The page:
China’s top market regulator said on Friday that Tesla will recall a total of 14,123 imported Model S vehicles in the country over potentially deadly airbags.
The recall is part of an industry-wide crackdown on Takata-made front passenger airbags, which involves roughly 37 million vehicles including more mainstream brands such as Toyota and Ford, as noted by the United States Department of Transportation. These defective airbags use a propellant that might rupture the airbag and cause serious injuries, or even deaths.
Tesla has begun a worldwide recall of its sedans that use Takata airbags, the firm said on its Support blog. It noted that the airbags only become defective based on certain factors, such as age. The recall does not affect later Model S vehicles, Roadster, Model X or its more affordable Model 3.
The China recall involves Model S cars manufactured between February 2014 and December 2016, shows a notice posted on the website of China’s State Administration for Market Regulation. TechCrunch has reached out to Tesla for comments and will update the article once more information is available.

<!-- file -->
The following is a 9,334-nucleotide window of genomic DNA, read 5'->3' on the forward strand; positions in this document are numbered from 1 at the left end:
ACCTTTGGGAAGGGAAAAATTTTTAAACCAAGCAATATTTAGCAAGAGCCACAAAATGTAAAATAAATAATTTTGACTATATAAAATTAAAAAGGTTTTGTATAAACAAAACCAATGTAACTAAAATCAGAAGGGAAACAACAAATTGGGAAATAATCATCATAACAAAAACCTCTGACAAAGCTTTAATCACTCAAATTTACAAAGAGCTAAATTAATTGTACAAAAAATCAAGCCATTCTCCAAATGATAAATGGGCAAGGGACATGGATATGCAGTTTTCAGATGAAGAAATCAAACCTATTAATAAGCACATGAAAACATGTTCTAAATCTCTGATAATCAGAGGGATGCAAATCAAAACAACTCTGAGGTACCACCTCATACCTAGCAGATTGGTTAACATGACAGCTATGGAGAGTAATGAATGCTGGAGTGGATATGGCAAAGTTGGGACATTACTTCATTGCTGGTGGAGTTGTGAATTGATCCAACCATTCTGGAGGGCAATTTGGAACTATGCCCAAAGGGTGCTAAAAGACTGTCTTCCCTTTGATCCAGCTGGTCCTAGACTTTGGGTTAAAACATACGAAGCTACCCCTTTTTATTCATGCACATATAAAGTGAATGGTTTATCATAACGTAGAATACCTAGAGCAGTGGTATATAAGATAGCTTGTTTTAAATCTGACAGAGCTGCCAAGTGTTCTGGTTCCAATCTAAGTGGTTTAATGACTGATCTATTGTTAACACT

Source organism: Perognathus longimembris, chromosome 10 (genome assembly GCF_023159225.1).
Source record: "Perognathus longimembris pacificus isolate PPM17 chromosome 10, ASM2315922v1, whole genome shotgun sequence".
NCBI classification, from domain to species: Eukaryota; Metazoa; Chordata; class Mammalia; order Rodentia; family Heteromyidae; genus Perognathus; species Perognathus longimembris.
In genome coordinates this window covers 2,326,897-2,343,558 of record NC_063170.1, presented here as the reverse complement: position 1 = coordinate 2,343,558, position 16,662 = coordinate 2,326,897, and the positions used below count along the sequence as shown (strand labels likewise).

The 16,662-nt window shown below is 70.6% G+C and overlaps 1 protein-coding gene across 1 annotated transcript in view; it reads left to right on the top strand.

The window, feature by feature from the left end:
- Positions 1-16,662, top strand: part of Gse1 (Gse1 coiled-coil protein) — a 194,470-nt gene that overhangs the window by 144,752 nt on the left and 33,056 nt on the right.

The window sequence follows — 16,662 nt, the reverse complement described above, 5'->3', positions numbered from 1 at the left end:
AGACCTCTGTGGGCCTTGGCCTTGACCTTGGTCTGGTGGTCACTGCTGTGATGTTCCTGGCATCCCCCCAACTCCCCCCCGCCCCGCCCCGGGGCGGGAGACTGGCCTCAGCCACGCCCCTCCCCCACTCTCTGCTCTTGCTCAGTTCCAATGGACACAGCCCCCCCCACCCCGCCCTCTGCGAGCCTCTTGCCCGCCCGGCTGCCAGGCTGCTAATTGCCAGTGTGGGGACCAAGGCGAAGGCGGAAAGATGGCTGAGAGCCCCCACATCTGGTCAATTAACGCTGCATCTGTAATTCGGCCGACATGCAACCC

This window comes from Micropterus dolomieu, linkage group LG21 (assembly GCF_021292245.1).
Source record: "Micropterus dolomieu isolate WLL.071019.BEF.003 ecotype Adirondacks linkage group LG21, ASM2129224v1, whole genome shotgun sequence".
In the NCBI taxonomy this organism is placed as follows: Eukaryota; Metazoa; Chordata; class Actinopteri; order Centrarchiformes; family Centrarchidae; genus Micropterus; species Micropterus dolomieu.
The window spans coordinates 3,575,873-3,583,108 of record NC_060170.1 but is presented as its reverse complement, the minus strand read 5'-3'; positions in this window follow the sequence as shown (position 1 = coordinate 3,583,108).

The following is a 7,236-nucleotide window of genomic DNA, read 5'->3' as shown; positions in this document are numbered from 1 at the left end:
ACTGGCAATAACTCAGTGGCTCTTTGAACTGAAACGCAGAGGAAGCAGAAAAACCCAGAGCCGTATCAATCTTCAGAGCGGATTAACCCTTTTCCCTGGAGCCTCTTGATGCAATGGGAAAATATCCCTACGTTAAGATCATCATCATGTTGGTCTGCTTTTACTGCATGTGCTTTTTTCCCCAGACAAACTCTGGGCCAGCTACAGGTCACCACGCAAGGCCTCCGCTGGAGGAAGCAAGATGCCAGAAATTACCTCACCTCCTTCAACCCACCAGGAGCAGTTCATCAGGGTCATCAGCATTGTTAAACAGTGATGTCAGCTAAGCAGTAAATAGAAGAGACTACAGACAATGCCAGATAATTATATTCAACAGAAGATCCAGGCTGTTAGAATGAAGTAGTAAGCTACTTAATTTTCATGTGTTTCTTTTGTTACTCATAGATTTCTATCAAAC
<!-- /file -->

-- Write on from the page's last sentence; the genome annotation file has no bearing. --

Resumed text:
The setback comes as Tesla is making a big push into the world’s largest auto market and tapping on Beijing’s effort to phase out fossil-fuel cars for China. The company recently reached an agreement with the Shanghai government to build its first Gigafactory outside the U.S., which will focus on making Model 3 cars for Chinese consumers. There is no target date for the factory to become fully operational yet.
Despite being an alluring market, China has been a major source of Tesla’s concerns over the past months due to escalating trade tensions and the rollback of government subsidies for green vehicles. Tesla responded by slashing its Model 3 price by 7.6 percent for China to neutralize heavy tariffs on imported cars.
The Palo Alto-based company previously recalled 8,898 Model S vehicles in China over corroding bolts, which it claimed at the time had not led to any accidents or injuries.